This is even more transparent in The Visible Man. There are two main characters. One of them is a blatant author self-insert: he speaks in Chuck Klosterman essays. The other has barely any agency -- she's essentially a stand-in for someone reading Chuck Klosterman essays. The book is written from the audience stand-in's first-person perspective, and her narration amounts to Chuck Klosterman telling you how he thinks, or wishes, other people react to his philosophy. It gets irritating after a while. For about four-fifths of the book, nothing actually happens. The Visible Man's book-ending major event fits the rest of the book better than Downtown Owl's does, but it, and the perfunctory progression leading up to it, feels like an afterthought. The book would actually be better served without this ending, I think -- it contains little or none of the musings that make the rest of the book interesting, and it's thoroughly unsatisfying. There's no reason for it to be there other than that the book is intended to be fiction.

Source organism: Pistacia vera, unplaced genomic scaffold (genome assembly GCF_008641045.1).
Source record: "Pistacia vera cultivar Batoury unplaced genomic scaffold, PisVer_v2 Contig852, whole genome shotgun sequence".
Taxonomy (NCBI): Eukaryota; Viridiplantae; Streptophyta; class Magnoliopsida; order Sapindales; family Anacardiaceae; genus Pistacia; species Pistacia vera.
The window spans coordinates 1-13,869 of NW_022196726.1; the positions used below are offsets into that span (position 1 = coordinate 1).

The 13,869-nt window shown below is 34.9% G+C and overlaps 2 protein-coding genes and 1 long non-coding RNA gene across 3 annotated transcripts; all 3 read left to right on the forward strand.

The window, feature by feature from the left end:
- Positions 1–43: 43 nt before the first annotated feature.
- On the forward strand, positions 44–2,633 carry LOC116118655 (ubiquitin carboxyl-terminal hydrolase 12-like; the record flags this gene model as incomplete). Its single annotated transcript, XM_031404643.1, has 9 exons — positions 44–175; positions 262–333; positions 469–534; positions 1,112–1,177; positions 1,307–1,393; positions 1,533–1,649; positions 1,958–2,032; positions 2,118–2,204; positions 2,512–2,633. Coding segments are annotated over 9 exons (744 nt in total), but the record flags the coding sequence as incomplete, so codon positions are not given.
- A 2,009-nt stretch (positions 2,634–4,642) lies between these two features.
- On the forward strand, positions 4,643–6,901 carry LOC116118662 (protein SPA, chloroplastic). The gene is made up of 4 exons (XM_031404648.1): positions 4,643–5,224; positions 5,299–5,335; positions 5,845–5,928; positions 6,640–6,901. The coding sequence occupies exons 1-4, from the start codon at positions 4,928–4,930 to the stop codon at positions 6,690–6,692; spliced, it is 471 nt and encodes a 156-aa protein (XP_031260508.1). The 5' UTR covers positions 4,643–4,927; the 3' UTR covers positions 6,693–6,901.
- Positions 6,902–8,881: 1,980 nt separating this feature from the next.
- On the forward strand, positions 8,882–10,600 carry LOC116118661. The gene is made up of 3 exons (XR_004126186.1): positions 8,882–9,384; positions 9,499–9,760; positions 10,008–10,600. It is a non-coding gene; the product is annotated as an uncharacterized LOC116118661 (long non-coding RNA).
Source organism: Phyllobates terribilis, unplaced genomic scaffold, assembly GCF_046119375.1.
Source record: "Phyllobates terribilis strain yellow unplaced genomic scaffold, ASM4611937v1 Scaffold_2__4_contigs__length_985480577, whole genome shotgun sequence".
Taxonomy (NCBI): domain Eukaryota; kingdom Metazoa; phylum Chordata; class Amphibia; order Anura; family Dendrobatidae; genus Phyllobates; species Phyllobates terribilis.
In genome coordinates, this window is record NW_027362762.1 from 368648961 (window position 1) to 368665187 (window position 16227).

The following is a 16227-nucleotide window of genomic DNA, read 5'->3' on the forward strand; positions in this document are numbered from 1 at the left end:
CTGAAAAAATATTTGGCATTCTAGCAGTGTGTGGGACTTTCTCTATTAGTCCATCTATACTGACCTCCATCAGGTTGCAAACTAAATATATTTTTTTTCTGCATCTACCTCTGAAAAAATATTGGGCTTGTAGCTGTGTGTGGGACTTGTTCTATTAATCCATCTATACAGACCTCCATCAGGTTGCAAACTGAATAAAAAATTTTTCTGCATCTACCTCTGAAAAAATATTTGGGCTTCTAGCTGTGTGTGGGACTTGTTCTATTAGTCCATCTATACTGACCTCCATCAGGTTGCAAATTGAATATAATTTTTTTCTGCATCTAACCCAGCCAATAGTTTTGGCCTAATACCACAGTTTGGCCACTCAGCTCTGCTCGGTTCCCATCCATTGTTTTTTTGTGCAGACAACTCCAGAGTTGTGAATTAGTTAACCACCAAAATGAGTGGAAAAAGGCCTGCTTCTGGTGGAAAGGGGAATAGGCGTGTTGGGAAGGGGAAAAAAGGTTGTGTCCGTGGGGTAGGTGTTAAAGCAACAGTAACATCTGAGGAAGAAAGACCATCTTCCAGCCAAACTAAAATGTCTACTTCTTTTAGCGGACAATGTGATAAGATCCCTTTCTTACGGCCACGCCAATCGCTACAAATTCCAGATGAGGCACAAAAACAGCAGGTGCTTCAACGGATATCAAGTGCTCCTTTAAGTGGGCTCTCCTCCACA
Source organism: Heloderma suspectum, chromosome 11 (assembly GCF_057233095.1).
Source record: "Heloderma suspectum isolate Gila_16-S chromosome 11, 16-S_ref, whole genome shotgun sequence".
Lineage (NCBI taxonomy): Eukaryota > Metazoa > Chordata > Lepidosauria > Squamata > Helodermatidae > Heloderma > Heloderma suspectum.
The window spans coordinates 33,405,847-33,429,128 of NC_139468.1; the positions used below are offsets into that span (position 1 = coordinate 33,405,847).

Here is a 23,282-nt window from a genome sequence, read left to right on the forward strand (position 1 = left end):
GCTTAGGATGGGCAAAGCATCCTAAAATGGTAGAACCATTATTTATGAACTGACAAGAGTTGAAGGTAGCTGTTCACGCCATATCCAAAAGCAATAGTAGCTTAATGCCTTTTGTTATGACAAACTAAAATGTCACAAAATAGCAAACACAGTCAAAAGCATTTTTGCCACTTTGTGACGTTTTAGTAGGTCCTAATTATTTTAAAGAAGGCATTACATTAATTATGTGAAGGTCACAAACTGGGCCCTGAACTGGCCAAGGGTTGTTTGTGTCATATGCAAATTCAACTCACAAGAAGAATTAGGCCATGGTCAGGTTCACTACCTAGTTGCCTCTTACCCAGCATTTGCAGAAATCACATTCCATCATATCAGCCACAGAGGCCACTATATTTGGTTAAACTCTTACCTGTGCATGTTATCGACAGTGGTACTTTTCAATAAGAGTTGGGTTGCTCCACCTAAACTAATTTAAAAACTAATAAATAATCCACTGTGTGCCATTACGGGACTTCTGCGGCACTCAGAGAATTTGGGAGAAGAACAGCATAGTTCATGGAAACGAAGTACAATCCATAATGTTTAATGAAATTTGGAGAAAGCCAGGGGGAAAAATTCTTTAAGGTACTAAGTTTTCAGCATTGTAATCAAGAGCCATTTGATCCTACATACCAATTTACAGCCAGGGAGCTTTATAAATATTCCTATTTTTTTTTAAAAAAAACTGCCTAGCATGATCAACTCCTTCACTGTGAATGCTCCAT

All that said, however, a book of Chuck Klosterman non-fiction with a bit of window-dressing is still an enjoyable thing to read. Even though his writing style seems deliberately obtuse at times, it's still fun to read, and his thoughts are still interesting to hear. I just wish he'd stop pretending his non-fiction is fiction. If he's going to write something and call it a novel, it should have a plot that stands on its own.
I was pleasantly surprised, then, by how much The Visible Man IS actually a novel. As other reviewers have noted, there is still some philosophical heft here, revolving mainly around questions of self and whether the person that we are around others is ever in a real sense the person we truly are at our core. The invisible-esque man is convinced that only observations of people when they believe they are alone are valid glimpses at their true self, and whether or not you agree, it's a fascinating conundrum.